The importance of animal welfare
Animal welfare is important to animals, to society, and to the economy.
Increasingly, consumers at home and around the world want to know that New Zealand's animals are being properly cared for. There's a lot at stake to get animal welfare right and we've all got a part to play.
As the regulator of animal welfare in New Zealand, the Ministry for Primary Industries (MPI) is responsible for enforcing animal welfare legislation on our farms and promoting policies for the humane treatment of animals.
Our animal welfare inspectors
To help us enforce the rules, we need people on the ground to visit farmers and follow up on complaints.
Our animal welfare inspectors put in a lot of work with the community to ensure people understand their responsibilities. We know most people don't want to break the law, so it's always our preference to intervene early to prevent animal welfare issues arising.
The role of the animal welfare inspector is complex and varied. It requires a diverse skill set and good communication skills.
Video: an animal welfare inspector at work [2.18]
[Aerial shot of Pamu, Landcorp farm, Balcutha.]
Title key Tony Paku Animal Welfare Inspector
[Tony driving the car and speaking.]
"Basically, every job we do starts off as an inspection, but sometimes they tend to develop into investigations depending on the sort of stuff that we find. Largely it is to do with I guess the well-being of the animals and making sure that they're being looked after as they should and then secondly also it's about holding those people to account."
[Aerial shot of Pamu Landcorp farm, Balclutha and Tony's car drives down the road to the farm.]
[Aerial shot of Pamu farm buildings.]
[Tony's car drives along driveway and pulls in. Tony gets out of the car and shakes the farmer's hand.]
[Tony speaking to camera]
"Our animal welfare inspectors work very hard to ensure that where animal welfare is being neglected, the actions required to remedy the situation are taken as quickly as possible. The role of the inspector is two-fold – to consider the condition of animals and to hold people to account.
"So, today we're going to a Pāmu, Landcorp farm based here in Balclutha. The farm we're going to is a pretty good farm, we've done a little bit of work with Matt over the last couple of years."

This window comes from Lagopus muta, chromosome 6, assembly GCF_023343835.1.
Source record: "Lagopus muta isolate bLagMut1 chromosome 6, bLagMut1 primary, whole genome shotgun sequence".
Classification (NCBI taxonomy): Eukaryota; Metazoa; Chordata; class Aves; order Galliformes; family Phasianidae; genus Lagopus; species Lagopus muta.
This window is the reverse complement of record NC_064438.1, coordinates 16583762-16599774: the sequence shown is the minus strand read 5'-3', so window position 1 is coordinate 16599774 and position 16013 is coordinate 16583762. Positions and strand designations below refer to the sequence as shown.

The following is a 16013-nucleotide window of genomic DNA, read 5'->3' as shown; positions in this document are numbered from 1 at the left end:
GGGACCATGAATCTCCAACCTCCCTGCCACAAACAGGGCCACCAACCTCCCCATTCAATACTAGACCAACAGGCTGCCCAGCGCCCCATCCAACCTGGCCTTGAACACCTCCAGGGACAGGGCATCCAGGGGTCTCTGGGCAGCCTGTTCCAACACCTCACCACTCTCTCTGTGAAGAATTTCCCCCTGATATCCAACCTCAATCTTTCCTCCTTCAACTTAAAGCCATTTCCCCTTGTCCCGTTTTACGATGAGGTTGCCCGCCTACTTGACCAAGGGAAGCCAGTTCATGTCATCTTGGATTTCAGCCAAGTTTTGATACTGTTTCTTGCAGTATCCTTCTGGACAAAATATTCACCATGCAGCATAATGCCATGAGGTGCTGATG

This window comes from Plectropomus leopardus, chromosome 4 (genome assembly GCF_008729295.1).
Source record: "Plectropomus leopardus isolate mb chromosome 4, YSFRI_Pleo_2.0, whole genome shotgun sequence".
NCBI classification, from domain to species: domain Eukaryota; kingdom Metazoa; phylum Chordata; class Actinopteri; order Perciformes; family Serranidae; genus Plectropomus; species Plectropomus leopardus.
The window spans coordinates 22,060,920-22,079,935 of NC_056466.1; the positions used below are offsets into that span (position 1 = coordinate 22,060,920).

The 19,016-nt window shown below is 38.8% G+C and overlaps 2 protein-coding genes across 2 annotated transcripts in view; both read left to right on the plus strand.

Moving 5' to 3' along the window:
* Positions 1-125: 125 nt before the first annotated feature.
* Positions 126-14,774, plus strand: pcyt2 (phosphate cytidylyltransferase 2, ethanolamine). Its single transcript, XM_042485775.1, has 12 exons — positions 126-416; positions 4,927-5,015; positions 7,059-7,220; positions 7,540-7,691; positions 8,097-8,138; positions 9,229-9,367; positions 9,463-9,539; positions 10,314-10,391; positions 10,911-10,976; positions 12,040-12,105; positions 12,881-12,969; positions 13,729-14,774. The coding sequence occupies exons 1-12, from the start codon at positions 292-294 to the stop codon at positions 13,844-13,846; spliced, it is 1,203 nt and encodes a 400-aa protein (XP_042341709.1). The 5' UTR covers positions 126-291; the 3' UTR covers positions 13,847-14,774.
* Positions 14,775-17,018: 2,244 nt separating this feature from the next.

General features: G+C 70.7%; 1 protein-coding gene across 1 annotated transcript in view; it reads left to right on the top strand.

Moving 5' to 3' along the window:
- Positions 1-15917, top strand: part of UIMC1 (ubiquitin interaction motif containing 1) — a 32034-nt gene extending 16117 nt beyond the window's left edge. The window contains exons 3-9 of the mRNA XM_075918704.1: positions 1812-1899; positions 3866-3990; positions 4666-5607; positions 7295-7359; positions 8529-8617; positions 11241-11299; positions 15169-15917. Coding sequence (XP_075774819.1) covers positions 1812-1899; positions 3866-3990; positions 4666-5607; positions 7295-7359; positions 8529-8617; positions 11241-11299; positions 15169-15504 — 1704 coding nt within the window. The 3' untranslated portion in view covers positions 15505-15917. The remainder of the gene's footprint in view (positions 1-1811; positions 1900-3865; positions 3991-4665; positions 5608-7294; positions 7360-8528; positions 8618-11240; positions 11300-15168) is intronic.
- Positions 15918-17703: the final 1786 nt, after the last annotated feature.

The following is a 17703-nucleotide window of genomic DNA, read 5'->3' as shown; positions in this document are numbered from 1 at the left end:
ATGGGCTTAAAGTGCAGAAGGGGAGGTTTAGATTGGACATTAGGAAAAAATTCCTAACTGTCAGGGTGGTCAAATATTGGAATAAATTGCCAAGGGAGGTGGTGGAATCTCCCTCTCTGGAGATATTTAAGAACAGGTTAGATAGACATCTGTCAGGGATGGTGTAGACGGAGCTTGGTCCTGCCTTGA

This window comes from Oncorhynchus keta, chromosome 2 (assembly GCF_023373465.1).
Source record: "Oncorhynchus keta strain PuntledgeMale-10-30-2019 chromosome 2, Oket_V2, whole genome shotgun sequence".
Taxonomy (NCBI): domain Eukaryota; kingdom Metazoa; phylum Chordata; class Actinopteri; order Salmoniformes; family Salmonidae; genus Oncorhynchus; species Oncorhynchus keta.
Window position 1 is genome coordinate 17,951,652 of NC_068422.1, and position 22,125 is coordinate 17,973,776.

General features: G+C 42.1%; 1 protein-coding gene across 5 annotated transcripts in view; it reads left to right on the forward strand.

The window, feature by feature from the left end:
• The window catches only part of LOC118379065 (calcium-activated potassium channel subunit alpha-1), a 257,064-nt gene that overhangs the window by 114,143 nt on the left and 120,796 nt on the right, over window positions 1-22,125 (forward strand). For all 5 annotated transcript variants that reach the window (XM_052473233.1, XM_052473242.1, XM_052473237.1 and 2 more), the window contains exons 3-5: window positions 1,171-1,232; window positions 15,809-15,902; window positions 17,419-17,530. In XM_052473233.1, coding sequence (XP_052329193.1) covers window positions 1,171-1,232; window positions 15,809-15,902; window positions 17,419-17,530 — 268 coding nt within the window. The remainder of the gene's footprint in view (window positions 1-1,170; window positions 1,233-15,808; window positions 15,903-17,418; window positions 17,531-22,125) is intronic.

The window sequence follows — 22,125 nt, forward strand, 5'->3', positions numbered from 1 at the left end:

[Tony speaking to camera in the barn at the farm.]
"So I guess for me, as an animal welfare inspector, I guess I'm not too dissimilar to most inspectors that are employed by MPI.
[The farmer and Tony walk together in the farm barn.]
"I have a farming type background. I grew up on a beef and sheep property in the Hawke's Bay. We are also arable farm growers, so when we turn up onto farm I guess we look at the job in two ways."
[High angle of Tony and the farmer walking in the barn towards a herd of cows in the shed.]
"First and foremost, it's about those animals that we're there to see. I mean the Animal Welfare Act is just about the animals, and so of course we want to ensure that the animals are, you know, anything that's going on, we can work toward towards rectifying issues."
[The farmer opens a gate and Tony and farmer enter a paddock with cows.]
"But I guess the second part of our job which is as equally important is that we need to be working with the people as well."
[The farmer and Tony walk in the paddock. Footage of cows.]
"People ask if our officers care about the animals and what that level of care means for us is actually about ensuring that the welfare concerns of those animals are actually being met."
[The tractor pulls the feed cart with cows following it who eat the hay.]
"Making sure they're being fed properly, making sure they're being watered properly."
[Tony speaking to camera. He is in the barn on the farm.]
"So when we get a complaint from the public, generally they come through an 0800 number and so that complaint is then picked up by the animal welfare coordinators."
[High angle shot looking down at cattle on the farm below.]
"And then basically what will happen from there is that the jobs are graded."
[Tony speaking to the camera. He is in the barn.]
"So our jobs are graded from grade one through to grade three. Grade one requires us to actually respond to that job within 24 hours."
[Tony herds cows in the barn, and there is a high-angle camera shot of cows being herded on the farm.]
"And then as the different grades go down, the animals aren't dead or dying, but they still require us to respond within a certain period of time."
[Tony speaking to camera. He is outside on the farm.]
"We should be looking after animals and giving them the best life that they can have while on farm."
[Profile shot of Tony, standing in the barn followed by a high-angle camera shot of cows in a paddock below.]
“And I guess for us as animal welfare inspectors, that's entirely why we're here to ensure that is actually happening."
[Graphic: For information about how to become an animal welfare inspector, visit the MPI website.]
[End graphic: Ministry for Primary Industries – Manatū Ahu Matua]
[End of transcript]
The skills you need to be an animal welfare inspector
We are interested in a wide range of people when looking for new animal welfare inspectors. You need to have:
- experience with large animals, like cows, sheep, or horses. If you grew up on a farm or worked on a farm, this would help
- some enforcement experience
- ideally some NAIT (National Animal Identification and Tracing programme) experience
- a driver's licence, with a clean driving record.
You'll need to be:
- enquiring and alert
- firm and fair
- observant, with an eye for detail
- a good communicator
- able to relate to people from a range of cultures
- able to work well under pressure.
Find out more
Who to contact
If you have any questions about animal welfare inspectors or working at MPI, email firstname.lastname@example.org